What Do We Want from the European Care Strategy?

What Do We Want from the European Care Strategy?

At the beginning of March 2022, the European Commission launched a public consultation on the new European Care Strategy. This article explains the main points set out in ENIL’s response to this consultation. 

A new initiative on long-term care was first mentioned in the European Pillar of Social Rights Action Plan in March 2021. It was followed by an announcement, in September 2021, by the Commission President Ursula von der Leyen, which referred to the need for a European Care Strategy “to support women and men in finding the best care and work-life balance for carers”. The Care Strategy will consist of a Commission Communication, accompanied by proposals for Council Recommendations. According to the Commission, it will be aligned with other strategies, including the Strategy for the Rights of Persons with Disabilities, the European Child Guarantee and the Strategy on the Rights of the Child.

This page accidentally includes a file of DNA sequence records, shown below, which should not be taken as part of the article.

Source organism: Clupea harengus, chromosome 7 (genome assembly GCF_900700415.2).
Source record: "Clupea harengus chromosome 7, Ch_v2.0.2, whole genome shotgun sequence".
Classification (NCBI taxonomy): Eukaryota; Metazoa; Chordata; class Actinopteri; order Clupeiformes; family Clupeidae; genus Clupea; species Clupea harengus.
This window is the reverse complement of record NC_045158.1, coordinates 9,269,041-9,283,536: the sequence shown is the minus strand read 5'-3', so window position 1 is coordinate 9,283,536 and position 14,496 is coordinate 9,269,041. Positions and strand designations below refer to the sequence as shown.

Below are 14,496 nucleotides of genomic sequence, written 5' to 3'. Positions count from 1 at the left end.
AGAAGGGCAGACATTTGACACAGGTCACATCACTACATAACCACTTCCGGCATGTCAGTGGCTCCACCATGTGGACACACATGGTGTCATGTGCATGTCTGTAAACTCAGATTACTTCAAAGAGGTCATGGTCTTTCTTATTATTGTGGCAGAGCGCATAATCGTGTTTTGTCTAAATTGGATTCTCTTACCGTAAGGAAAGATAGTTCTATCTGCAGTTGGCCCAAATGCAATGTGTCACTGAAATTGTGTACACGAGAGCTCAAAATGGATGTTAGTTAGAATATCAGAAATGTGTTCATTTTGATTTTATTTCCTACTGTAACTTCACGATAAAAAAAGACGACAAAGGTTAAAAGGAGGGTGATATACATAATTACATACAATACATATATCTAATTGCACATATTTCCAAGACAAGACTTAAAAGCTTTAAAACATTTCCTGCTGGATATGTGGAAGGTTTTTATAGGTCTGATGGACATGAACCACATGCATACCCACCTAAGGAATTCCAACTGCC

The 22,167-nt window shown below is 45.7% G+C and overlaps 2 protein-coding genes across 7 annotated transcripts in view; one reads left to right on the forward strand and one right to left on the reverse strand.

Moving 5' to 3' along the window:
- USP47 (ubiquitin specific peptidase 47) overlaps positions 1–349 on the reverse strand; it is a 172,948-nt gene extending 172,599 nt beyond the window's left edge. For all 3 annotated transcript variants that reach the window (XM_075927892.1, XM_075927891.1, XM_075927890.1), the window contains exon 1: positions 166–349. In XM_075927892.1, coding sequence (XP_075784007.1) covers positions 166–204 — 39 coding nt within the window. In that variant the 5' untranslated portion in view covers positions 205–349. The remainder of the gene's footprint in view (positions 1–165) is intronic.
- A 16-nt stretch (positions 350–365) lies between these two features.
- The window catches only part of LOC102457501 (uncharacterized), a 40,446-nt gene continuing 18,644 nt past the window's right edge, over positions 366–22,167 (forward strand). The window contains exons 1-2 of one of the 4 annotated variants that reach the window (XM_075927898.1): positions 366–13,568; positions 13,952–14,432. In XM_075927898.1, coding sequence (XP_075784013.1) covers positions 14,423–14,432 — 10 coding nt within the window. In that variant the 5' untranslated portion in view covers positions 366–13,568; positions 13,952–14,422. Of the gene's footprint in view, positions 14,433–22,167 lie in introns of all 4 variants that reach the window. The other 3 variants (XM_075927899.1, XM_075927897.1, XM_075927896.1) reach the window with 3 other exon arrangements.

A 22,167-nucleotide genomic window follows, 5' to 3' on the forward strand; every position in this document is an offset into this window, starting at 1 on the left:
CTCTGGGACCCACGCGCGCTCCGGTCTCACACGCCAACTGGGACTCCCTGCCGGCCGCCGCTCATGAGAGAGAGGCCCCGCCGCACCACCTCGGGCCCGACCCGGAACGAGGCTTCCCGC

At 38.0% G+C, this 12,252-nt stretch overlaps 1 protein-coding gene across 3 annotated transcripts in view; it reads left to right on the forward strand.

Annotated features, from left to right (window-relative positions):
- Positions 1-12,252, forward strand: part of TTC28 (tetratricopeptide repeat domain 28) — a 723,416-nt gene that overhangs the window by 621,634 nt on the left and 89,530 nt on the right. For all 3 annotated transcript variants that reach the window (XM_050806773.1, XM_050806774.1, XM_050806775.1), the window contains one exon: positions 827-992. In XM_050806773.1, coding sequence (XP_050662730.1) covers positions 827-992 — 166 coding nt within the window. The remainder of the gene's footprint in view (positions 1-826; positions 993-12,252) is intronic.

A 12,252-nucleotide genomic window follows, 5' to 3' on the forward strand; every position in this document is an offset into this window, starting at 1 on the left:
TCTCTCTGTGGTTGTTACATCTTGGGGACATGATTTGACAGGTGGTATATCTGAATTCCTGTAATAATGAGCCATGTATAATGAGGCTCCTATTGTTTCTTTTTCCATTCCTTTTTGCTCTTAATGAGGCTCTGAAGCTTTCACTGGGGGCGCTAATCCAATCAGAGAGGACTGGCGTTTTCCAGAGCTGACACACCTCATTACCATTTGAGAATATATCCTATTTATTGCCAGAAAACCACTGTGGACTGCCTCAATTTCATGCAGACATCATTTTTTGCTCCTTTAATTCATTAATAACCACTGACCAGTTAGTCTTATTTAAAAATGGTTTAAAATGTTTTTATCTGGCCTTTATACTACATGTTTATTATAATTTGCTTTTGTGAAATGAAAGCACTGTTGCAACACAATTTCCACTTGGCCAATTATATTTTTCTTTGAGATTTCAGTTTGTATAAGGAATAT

ENIL’s response focused on the need to ensure alignment of the new Care Strategy with the UN Convention on the Rights of Persons with Disabilities (CRPD). We noted the fact that people with so-called “care needs” are protected by the CRPD, whether they identify as disabled or not. In this respect, we asked for the Care Strategy to be clear about who it targets – using a rights-based approach – and for those in need of support to be treated separately from “carers”. It is those in need of support who should be at the centre of the strategy, and fully involved in its development and implementation. 

We also highlighted the fact that the term “care” is indicative of a medical model approach and is patronising towards disabled people. In addition to medical care, disabled people need first and foremost support in the community, in line with Article 19 of the Convention. 

Finally, our submission called for a recognition of the harms of institutionalisation and an emphasis on the need to move away from residential care to community-based support and services. There is a strong legal basis in the European Union for this, but it needs to be reflected in all strategies and plans for investment. If not, we risk the European Care Strategy leading to continued segregation of disabled people, older people, and children. 

You can read ENIL’s full response here. 

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